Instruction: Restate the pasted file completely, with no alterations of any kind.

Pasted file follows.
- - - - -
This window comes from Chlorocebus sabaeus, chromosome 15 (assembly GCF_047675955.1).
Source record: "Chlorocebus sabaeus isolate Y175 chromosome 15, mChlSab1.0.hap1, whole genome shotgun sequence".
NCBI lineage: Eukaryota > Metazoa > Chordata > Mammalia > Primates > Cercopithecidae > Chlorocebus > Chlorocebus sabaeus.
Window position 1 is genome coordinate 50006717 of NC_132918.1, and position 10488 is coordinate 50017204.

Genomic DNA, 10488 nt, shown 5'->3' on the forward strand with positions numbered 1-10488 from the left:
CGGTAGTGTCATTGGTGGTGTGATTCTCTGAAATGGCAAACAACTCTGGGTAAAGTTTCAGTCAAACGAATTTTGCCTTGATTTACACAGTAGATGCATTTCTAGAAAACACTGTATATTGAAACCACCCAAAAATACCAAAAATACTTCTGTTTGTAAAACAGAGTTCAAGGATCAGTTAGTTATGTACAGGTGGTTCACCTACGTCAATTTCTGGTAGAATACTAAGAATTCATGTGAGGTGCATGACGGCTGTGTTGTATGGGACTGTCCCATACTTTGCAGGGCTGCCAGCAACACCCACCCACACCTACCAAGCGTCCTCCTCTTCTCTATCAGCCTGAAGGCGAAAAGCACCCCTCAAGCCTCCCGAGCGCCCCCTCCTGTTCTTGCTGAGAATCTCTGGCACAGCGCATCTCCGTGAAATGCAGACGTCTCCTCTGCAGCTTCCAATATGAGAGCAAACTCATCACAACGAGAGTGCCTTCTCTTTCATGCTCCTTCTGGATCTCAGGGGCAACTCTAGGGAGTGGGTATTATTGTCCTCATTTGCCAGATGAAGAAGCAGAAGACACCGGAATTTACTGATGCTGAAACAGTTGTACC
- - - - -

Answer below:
This window comes from Chlorocebus sabaeus, chromosome 15 (assembly GCF_047675955.1).
Source record: "Chlorocebus sabaeus isolate Y175 chromosome 15, mChlSab1.0.hap1, whole genome shotgun sequence".
NCBI lineage: Eukaryota > Metazoa > Chordata > Mammalia > Primates > Cercopithecidae > Chlorocebus > Chlorocebus sabaeus.
Window position 1 is genome coordinate 50006717 of NC_132918.1, and position 10488 is coordinate 50017204.

Genomic DNA, 10488 nt, shown 5'->3' on the forward strand with positions numbered 1-10488 from the left:
CGGTAGTGTCATTGGTGGTGTGATTCTCTGAAATGGCAAACAACTCTGGGTAAAGTTTCAGTCAAACGAATTTTGCCTTGATTTACACAGTAGATGCATTTCTAGAAAACACTGTATATTGAAACCACCCAAAAATACCAAAAATACTTCTGTTTGTAAAACAGAGTTCAAGGATCAGTTAGTTATGTACAGGTGGTTCACCTACGTCAATTTCTGGTAGAATACTAAGAATTCATGTGAGGTGCATGACGGCTGTGTTGTATGGGACTGTCCCATACTTTGCAGGGCTGCCAGCAACACCCACCCACACCTACCAAGCGTCCTCCTCTTCTCTATCAGCCTGAAGGCGAAAAGCACCCCTCAAGCCTCCCGAGCGCCCCCTCCTGTTCTTGCTGAGAATCTCTGGCACAGCGCATCTCCGTGAAATGCAGACGTCTCCTCTGCAGCTTCCAATATGAGAGCAAACTCATCACAACGAGAGTGCCTTCTCTTTCATGCTCCTTCTGGATCTCAGGGGCAACTCTAGGGAGTGGGTATTATTGTCCTCATTTGCCAGATGAAGAAGCAGAAGACACCGGAATTTACTGATGCTGAAACAGTTGTACC